US ethics office: White House should probe Conway's Nordstrom comments
WASHINGTON (Reuters) - The White House should investigate whether presidential adviser Kellyanne Conway violated government ethics rules when she made a public endorsement of Ivanka Trump products, and consider disciplinary action, the Office of Government Ethics said in a letter on Tuesday.
Conway's comments last week after retailer Nordstrom announced it was dropping the branded line of Trump's daughter Ivanka prompted criticism from Republican and Democratic lawmakers amid concern she may have violated ethics rules.
"There is strong reason to believe that Ms. Conway has violated the Standards of Conduct and that disciplinary action is warranted," the letter read.
The White House did not immediately reply to a request for comment.
Federal ethics rules prohibit executive branch employees from using their positions to endorse products or for the private gain of friends. The law does not apply to the president.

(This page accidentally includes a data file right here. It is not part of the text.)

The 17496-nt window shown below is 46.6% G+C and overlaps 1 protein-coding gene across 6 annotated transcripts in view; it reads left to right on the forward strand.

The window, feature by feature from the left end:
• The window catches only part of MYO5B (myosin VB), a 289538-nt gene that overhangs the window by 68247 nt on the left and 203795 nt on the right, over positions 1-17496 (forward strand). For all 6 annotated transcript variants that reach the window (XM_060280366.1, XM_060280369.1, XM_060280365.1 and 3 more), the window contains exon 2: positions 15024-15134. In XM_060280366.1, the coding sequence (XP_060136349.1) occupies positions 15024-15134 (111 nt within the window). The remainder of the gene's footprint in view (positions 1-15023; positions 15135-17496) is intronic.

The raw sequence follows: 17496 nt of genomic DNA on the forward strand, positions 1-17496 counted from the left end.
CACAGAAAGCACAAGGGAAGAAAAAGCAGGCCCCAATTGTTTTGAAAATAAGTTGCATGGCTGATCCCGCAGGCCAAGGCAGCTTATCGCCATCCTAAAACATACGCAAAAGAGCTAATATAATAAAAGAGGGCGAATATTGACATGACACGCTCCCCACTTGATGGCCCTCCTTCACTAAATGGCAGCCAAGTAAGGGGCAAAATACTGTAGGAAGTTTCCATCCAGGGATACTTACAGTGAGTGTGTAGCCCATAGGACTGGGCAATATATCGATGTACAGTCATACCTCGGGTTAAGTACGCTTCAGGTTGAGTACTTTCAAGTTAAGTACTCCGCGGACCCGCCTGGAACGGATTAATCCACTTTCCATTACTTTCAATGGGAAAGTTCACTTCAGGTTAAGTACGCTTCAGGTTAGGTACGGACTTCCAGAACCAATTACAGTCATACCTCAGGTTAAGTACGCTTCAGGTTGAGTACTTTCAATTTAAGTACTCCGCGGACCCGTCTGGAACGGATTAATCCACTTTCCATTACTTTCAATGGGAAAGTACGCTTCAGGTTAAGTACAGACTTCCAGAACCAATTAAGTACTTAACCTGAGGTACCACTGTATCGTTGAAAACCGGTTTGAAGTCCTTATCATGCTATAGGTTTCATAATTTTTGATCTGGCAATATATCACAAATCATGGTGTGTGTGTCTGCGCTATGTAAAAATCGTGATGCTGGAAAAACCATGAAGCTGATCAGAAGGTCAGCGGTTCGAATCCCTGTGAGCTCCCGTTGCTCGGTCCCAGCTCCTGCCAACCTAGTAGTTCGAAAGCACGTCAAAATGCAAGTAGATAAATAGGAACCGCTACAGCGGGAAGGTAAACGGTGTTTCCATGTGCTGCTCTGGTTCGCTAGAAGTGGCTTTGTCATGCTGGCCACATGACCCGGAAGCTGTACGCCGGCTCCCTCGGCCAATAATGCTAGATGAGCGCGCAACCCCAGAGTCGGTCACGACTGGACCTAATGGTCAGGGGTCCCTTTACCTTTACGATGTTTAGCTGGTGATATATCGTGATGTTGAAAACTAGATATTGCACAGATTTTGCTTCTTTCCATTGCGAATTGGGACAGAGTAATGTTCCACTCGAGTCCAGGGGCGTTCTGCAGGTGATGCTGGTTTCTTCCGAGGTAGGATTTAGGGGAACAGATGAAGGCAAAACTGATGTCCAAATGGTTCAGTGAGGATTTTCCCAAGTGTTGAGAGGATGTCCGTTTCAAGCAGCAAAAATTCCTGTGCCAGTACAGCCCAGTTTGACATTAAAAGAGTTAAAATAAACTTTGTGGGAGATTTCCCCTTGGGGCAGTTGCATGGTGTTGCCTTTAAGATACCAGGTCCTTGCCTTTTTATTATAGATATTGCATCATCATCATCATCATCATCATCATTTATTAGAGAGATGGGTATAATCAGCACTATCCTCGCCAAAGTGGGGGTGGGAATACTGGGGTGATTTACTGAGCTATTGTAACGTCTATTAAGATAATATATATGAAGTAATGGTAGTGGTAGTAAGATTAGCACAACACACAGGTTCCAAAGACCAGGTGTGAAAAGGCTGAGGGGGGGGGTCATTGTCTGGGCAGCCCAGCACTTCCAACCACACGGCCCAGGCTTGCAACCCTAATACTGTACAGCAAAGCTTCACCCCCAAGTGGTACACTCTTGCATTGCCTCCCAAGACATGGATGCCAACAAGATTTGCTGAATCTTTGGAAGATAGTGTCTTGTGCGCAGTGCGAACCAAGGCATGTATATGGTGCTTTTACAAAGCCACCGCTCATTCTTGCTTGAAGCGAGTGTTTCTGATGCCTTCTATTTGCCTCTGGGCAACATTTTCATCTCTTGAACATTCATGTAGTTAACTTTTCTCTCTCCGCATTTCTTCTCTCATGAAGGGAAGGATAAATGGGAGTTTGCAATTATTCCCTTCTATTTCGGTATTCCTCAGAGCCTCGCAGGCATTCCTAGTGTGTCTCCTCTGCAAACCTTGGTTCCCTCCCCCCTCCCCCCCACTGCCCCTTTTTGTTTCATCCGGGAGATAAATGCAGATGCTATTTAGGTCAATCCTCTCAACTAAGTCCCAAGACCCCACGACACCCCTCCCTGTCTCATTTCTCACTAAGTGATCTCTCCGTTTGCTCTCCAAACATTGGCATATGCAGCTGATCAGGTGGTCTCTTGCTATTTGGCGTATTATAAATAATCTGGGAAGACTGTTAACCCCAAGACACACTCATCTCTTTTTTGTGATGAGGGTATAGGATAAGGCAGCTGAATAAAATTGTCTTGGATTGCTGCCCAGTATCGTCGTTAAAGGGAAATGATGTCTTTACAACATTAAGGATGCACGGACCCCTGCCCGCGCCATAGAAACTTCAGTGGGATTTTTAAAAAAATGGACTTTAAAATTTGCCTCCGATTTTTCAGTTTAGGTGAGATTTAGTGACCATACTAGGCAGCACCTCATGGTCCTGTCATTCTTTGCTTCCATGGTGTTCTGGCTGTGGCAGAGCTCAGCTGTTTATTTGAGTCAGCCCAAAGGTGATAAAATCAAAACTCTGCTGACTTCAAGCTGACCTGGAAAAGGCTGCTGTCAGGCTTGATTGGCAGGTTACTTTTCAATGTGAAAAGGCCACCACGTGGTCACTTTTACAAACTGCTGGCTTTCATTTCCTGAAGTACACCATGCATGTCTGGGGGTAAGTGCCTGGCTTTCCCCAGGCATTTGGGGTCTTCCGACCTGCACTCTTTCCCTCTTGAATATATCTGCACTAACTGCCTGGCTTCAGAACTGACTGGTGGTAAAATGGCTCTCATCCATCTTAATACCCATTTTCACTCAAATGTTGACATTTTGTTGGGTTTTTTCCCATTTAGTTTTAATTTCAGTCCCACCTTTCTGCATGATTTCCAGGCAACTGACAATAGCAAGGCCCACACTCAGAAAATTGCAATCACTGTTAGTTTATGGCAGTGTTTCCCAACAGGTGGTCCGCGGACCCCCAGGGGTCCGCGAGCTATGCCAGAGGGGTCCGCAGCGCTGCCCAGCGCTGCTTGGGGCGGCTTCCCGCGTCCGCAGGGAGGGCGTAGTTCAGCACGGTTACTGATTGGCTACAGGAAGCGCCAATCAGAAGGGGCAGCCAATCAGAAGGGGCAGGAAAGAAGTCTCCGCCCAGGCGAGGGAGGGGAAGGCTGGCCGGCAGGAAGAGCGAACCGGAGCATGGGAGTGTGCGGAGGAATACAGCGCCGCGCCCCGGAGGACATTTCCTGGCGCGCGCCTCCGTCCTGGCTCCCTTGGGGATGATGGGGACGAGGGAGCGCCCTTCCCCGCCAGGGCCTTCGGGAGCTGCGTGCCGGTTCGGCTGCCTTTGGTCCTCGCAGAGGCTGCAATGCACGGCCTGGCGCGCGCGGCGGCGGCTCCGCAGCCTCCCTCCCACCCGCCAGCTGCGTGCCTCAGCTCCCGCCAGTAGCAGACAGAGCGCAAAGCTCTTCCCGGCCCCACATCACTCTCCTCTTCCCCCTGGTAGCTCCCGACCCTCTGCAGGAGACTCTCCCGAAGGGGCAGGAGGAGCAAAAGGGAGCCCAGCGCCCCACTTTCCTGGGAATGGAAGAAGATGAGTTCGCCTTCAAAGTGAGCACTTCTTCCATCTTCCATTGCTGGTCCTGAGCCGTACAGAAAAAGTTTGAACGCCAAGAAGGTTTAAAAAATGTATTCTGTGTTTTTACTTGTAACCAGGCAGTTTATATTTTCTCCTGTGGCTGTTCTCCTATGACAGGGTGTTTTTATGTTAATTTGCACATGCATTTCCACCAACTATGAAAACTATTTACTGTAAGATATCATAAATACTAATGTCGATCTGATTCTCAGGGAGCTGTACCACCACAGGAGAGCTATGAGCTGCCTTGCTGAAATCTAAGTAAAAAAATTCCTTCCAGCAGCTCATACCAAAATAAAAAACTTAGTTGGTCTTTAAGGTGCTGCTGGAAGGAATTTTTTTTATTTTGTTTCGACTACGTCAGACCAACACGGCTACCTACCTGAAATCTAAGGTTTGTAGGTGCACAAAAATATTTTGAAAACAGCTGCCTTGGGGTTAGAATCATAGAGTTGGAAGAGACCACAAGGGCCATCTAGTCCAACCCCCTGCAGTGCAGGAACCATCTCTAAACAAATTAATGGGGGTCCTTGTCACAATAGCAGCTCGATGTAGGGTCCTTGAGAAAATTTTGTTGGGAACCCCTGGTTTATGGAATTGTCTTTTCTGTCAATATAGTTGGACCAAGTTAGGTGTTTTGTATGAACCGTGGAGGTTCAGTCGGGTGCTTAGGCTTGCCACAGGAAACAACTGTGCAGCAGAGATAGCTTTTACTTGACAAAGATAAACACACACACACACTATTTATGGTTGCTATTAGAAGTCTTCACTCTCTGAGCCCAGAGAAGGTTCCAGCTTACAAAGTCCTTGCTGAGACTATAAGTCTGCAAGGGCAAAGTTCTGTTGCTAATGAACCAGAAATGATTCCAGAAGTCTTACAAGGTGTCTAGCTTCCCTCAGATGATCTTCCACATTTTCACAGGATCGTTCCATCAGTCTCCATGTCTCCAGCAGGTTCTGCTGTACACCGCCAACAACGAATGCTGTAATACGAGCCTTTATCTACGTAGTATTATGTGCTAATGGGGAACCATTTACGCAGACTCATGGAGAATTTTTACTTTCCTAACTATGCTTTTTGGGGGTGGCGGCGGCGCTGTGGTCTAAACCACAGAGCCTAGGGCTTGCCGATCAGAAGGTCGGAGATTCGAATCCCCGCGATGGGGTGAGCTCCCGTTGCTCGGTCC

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"Go buy Ivanka's stuff ... I'm going to go get some myself today," Conway told Fox News in an interview from the White House. "I'm going to give a free commercial here: Go buy it today, everybody."
Conway made the comments on Thursday, a day after Trump himself attacked Nordstrom for dropping his daughter's brand.
Nordstrom said it had made the decision because sales had steadily declined, especially in the last half of 2016, to where carrying the line "didn't make good business sense."
A congressional committee sought a review from the OGE into whether Conway had violated ethics in her televised remarks.
"I note that the OGE's regulation on misuse of position offers as an example the hypothetical case of a presidential appointee appearing in a television commercial to promote a product," OGE Director Walter Shaub wrote in his letter. "Ms. Conway's actions track that example almost exactly."
"Therefore I recommend that the White House investigate Ms. Conway's actions and consider taking disciplinary action against her," he wrote.
Shaub noted that White House spokesman Sean Spicer said on Thursday that Conway had been "counseled," but said OGE had not been informed of any disciplinary or corrective action.
Shaub asked White House lawyers to respond by Feb. 28.
A top White House aide defended Conway on Sunday. Trump policy adviser Stephen Miller told ABC's "This Week" that she was making a "light-hearted, flippant" comment when she urged Americans to buy Ivanka Trump's products.
(Reporting by Doina Chiacu, Timothy Ahmann, Ayesha Rascoe; editing by Grant McCool, Bernard Orr)